Narrowed; contracted; strictured.

stenosis, pl .stenoses (ste-no′sis, -sez)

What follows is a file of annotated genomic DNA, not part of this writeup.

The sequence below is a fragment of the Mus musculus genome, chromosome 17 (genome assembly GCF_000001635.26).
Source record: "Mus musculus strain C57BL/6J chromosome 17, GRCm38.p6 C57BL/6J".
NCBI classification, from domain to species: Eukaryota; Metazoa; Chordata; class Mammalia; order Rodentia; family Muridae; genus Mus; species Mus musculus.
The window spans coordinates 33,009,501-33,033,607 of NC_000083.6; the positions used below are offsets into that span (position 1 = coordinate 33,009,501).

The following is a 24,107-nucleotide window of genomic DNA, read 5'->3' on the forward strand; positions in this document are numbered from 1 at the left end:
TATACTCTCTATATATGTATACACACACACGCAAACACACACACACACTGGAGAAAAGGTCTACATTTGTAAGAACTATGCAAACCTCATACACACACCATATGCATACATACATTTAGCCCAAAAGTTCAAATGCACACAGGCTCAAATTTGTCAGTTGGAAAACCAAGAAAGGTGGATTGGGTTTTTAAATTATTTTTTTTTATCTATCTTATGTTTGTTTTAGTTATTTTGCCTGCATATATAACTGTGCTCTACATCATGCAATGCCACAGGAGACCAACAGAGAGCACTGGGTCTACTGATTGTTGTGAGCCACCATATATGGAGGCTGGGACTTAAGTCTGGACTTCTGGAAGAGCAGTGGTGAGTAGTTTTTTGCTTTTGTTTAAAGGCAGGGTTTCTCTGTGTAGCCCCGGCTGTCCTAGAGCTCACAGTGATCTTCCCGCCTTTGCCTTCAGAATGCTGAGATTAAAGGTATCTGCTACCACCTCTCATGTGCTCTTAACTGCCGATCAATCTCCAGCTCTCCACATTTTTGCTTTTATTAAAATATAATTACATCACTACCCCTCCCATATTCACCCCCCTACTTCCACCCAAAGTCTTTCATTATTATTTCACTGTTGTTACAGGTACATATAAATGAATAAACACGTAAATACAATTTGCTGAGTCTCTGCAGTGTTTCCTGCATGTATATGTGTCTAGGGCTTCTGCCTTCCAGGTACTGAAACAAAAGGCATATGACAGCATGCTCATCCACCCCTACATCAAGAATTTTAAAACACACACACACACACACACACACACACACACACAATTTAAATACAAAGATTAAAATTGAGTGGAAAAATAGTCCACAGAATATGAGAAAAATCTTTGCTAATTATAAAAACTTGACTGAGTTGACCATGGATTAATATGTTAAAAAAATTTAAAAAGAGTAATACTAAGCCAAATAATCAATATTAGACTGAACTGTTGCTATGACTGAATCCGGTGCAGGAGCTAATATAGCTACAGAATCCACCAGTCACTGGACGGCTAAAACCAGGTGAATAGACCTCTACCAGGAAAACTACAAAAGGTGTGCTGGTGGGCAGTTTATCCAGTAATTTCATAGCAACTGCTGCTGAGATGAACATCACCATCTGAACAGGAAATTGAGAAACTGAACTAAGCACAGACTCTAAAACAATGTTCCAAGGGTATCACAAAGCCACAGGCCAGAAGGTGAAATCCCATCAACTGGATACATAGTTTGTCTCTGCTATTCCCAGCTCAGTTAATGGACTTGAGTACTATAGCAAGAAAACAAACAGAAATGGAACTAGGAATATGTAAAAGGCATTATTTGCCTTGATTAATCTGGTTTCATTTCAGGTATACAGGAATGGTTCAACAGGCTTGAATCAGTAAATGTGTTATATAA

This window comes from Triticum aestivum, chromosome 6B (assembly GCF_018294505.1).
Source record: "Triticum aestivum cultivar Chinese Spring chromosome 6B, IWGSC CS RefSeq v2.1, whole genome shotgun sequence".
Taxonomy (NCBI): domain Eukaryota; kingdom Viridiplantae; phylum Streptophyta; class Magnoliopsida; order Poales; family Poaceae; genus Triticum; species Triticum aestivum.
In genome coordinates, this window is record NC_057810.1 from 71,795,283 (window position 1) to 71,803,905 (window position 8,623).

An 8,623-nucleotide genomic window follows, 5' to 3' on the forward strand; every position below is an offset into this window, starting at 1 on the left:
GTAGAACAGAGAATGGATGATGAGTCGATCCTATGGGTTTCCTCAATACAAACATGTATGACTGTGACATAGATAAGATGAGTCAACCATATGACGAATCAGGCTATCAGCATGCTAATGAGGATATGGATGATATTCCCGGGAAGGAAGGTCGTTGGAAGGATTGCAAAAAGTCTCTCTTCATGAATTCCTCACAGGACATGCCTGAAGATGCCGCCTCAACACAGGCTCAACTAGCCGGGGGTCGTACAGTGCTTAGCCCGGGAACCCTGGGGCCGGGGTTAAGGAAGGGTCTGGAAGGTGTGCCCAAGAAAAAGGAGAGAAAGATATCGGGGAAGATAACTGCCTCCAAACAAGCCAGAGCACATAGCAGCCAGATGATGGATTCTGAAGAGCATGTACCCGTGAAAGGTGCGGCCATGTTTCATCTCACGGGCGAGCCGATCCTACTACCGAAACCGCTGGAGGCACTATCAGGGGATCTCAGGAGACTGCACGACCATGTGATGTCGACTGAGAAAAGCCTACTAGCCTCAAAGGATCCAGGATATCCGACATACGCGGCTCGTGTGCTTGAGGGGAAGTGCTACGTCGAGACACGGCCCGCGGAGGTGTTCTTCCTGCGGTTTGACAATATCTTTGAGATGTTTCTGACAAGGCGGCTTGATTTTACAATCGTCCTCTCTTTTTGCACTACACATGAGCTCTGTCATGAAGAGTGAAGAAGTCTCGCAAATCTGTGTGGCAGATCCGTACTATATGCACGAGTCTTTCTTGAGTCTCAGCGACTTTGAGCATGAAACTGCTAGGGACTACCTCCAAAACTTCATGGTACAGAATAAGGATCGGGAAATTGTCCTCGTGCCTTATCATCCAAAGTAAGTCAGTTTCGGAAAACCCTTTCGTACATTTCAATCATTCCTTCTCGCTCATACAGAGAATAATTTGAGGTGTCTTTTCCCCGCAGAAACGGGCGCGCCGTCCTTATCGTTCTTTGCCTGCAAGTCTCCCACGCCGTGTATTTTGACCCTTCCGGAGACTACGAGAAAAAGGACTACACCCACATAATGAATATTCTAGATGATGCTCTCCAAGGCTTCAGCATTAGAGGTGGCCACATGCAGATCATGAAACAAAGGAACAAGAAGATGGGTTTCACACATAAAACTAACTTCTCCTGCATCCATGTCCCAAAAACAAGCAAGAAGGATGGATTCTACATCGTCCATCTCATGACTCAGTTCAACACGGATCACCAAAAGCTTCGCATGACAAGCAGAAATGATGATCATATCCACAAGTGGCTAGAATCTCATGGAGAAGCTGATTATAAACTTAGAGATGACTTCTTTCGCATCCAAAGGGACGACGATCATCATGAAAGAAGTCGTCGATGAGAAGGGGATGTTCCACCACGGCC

A stricture of any canal or orifice. [G. s., a narrowing] aortic s. pathologic narrowing of the aortic valve orifice. bronchial s. narrowing of the lumen of a bronchial tube. SYN: bronchiostenosis. buttonhole s. extreme narrowing, usually of the mitral valve. calcific nodular aortic s. most common type of aortic s., occurring usually in elderly men, in which the cusps contain calcified fibrous nodules on both surfaces; the causes include rheumatic fever, atherosclerosis, age-related degeneration, and congenitally bicuspid aortic valve. congenital pyloric s. SYN: hypertrophic pyloric s.. coronary ostial s. narrowing of the mouths of the coronary arteries as a result of syphilitic aortitis or atherosclerosis. Dittrich s. SYN: infundibular s.. double aortic s. subaortic s. associated with s. of the valve itself, both lesions being congenital. fish-mouth mitral s. extreme mitral s.. hypertrophic pyloric s. muscular hypertrophy of the pyloric sphincter, associated with projectile vomiting appearing in the first few weeks of life, more commonly seen in males. SYN: congenital pyloric s.. idiopathic hypertrophic subaortic s. left ventricular outflow obstruction due to hypertrophy, usually congenital, of the ventricular septum. SYN: muscular subaortic s.. idiopathic subglottic s. narrowing of the infraglottic lumen, of unknown cause; apparently occurring only in women. infundibular s. narrowing of the outflow tract of the right ventricle below the pulmonic valve; may be due to a localized fibrous diaphragm just below the valve or, more commonly, to a long narrow fibromuscular channel. SYN: Dittrich s.. laryngeal s. narrowing or stricture of any or all areas of the larynx; may be congenital or acquired. mitral s. (MS) pathologic narrowing of the orifice of the mitral valve. muscular subaortic s. SYN: idiopathic hypertrophic subaortic s.. pulmonary s. narrowing of the opening into the pulmonary artery from the right ventricle. pyloric s. narrowing of the gastric pylorus, especially by congenital muscular hypertrophy or scarring resulting from a peptic ulcer. SEE ALSO: hypertrophic pyloric s.. subaortic s. congenital narrowing of the outflow tract of the left ventricle by a ring of fibrous tissue or by hypertrophy of the muscular septum below the aortic valve. SYN: subvalvar s.. subvalvar s. SYN: subaortic s.. subvalvular aortic s. congenital narrowing below the aortic valves due to a membrane or to a muscular hypertrophy frequently confused with valvular aortic s.. supravalvar s. narrowing of the aorta above the aortic valve by a constricting ring or shelf, or by coarctation or hypoplasia of the ascending aorta. supravalvular s. s. distal to the aortic valve due usually to a congenital membrane. Patients usually have a kind of elfin facies and resemble each other more than they do members of their family. tricuspid s. pathologic narrowing of the orifice of the tricuspid valve.